"I did it here I think, yes, yes, I did it again, but I lost. This time I did not have to run around the pitch.
"It is a job but I love what I am doing and I enjoy it every day. It is very important to enjoy. Of course you have to win but football is a spectacle, you know. The fans come to see the game for spectacle. They want us to win but they want to see something special as well. I want to give them pleasure.
"I feel very happy in Newcastle, I feel welcome, I feel loved here. I love the city, I love the place. I love it when the fans come to meet me, or they come to see me.
"This is the most confidence I have been given in my career and I want to do well for the club and the fans. I have realised that it is 30 per cent talent and the rest is hard work. Here in the Premier League you have to be very strong first. After that you can play."
With age has come understanding. "I am happier now because I understand myself better," he says. "I slow down, I don't bite. I have more control. I am more mature. I am 25, I am relaxed. I have serenity now.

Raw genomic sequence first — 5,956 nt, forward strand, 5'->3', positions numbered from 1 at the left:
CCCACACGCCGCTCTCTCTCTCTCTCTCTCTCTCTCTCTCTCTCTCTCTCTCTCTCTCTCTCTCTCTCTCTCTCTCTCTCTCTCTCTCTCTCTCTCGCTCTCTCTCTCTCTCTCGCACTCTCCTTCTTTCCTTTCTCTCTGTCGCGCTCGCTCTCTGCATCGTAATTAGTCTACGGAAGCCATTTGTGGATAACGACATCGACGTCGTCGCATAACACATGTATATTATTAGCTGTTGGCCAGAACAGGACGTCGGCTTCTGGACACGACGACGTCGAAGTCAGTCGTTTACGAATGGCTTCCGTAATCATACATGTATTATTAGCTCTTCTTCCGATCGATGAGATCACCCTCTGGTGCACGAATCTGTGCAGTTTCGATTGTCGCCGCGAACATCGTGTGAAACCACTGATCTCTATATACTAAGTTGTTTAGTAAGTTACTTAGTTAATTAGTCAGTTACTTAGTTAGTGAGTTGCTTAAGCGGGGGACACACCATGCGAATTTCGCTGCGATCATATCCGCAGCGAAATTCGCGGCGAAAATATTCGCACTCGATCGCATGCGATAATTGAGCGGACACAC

"Every experience I have had in my life has been to make me like that. Not just football, you know, everything that happens in your life helps to improve you. I am growing up more and more and more. Every time you learn from your life, from every situation.
"Sometimes we learn the easy way, sometimes we learn the hard way; sometimes you don't want to learn. If you do not learn, in maybe two days it will happen again. Life will give you something to understand. If you don't, it will come back again and again.